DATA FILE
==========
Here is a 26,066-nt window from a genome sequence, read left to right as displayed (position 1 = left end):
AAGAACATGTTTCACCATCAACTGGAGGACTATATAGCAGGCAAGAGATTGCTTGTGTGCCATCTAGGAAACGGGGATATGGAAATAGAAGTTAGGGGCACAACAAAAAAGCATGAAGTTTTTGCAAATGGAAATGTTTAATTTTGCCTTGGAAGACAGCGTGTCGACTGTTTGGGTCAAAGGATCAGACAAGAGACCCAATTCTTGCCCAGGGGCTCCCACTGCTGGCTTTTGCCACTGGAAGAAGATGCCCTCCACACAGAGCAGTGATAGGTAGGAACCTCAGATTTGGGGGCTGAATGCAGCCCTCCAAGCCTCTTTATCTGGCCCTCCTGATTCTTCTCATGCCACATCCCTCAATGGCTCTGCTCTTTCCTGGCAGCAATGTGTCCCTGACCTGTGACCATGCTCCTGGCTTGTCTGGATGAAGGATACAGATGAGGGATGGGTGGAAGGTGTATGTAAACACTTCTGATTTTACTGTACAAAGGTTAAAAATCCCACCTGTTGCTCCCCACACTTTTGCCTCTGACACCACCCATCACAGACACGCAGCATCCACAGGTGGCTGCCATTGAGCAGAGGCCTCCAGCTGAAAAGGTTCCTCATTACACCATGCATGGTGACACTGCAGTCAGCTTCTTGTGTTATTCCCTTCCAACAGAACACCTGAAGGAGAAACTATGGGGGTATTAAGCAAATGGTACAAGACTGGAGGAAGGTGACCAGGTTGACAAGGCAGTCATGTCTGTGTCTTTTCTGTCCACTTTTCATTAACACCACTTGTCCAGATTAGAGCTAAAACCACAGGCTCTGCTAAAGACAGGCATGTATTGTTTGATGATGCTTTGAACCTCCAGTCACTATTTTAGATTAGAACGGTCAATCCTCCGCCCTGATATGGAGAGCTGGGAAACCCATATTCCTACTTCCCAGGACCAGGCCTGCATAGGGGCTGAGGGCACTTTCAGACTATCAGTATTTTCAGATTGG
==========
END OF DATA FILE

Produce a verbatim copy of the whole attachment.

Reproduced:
Here is a 26,066-nt window from a genome sequence, read left to right as displayed (position 1 = left end):
AAGAACATGTTTCACCATCAACTGGAGGACTATATAGCAGGCAAGAGATTGCTTGTGTGCCATCTAGGAAACGGGGATATGGAAATAGAAGTTAGGGGCACAACAAAAAAGCATGAAGTTTTTGCAAATGGAAATGTTTAATTTTGCCTTGGAAGACAGCGTGTCGACTGTTTGGGTCAAAGGATCAGACAAGAGACCCAATTCTTGCCCAGGGGCTCCCACTGCTGGCTTTTGCCACTGGAAGAAGATGCCCTCCACACAGAGCAGTGATAGGTAGGAACCTCAGATTTGGGGGCTGAATGCAGCCCTCCAAGCCTCTTTATCTGGCCCTCCTGATTCTTCTCATGCCACATCCCTCAATGGCTCTGCTCTTTCCTGGCAGCAATGTGTCCCTGACCTGTGACCATGCTCCTGGCTTGTCTGGATGAAGGATACAGATGAGGGATGGGTGGAAGGTGTATGTAAACACTTCTGATTTTACTGTACAAAGGTTAAAAATCCCACCTGTTGCTCCCCACACTTTTGCCTCTGACACCACCCATCACAGACACGCAGCATCCACAGGTGGCTGCCATTGAGCAGAGGCCTCCAGCTGAAAAGGTTCCTCATTACACCATGCATGGTGACACTGCAGTCAGCTTCTTGTGTTATTCCCTTCCAACAGAACACCTGAAGGAGAAACTATGGGGGTATTAAGCAAATGGTACAAGACTGGAGGAAGGTGACCAGGTTGACAAGGCAGTCATGTCTGTGTCTTTTCTGTCCACTTTTCATTAACACCACTTGTCCAGATTAGAGCTAAAACCACAGGCTCTGCTAAAGACAGGCATGTATTGTTTGATGATGCTTTGAACCTCCAGTCACTATTTTAGATTAGAACGGTCAATCCTCCGCCCTGATATGGAGAGCTGGGAAACCCATATTCCTACTTCCCAGGACCAGGCCTGCATAGGGGCTGAGGGCACTTTCAGACTATCAGTATTTTCAGATTGG